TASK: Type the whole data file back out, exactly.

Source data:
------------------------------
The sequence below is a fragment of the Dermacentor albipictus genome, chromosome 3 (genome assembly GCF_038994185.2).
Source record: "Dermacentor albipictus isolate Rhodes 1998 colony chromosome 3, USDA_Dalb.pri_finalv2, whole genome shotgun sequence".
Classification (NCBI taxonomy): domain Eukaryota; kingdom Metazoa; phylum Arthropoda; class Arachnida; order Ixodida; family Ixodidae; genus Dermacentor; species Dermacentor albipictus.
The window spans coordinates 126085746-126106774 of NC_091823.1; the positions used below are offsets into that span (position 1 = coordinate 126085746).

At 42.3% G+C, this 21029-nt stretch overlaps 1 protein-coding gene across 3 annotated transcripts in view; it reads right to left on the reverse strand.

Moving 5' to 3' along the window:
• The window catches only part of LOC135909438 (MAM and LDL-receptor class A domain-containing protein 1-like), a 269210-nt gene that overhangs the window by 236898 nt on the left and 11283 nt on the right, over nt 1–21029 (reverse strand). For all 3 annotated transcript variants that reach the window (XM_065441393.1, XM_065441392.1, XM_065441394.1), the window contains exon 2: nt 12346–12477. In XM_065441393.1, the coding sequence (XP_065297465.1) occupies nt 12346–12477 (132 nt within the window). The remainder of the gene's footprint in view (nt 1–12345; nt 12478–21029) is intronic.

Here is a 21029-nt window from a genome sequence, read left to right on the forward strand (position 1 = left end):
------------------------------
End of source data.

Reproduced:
The sequence below is a fragment of the Dermacentor albipictus genome, chromosome 3 (genome assembly GCF_038994185.2).
Source record: "Dermacentor albipictus isolate Rhodes 1998 colony chromosome 3, USDA_Dalb.pri_finalv2, whole genome shotgun sequence".
Classification (NCBI taxonomy): domain Eukaryota; kingdom Metazoa; phylum Arthropoda; class Arachnida; order Ixodida; family Ixodidae; genus Dermacentor; species Dermacentor albipictus.
The window spans coordinates 126085746-126106774 of NC_091823.1; the positions used below are offsets into that span (position 1 = coordinate 126085746).

At 42.3% G+C, this 21029-nt stretch overlaps 1 protein-coding gene across 3 annotated transcripts in view; it reads right to left on the reverse strand.

Moving 5' to 3' along the window:
• The window catches only part of LOC135909438 (MAM and LDL-receptor class A domain-containing protein 1-like), a 269210-nt gene that overhangs the window by 236898 nt on the left and 11283 nt on the right, over nt 1–21029 (reverse strand). For all 3 annotated transcript variants that reach the window (XM_065441393.1, XM_065441392.1, XM_065441394.1), the window contains exon 2: nt 12346–12477. In XM_065441393.1, the coding sequence (XP_065297465.1) occupies nt 12346–12477 (132 nt within the window). The remainder of the gene's footprint in view (nt 1–12345; nt 12478–21029) is intronic.

Here is a 21029-nt window from a genome sequence, read left to right on the forward strand (position 1 = left end):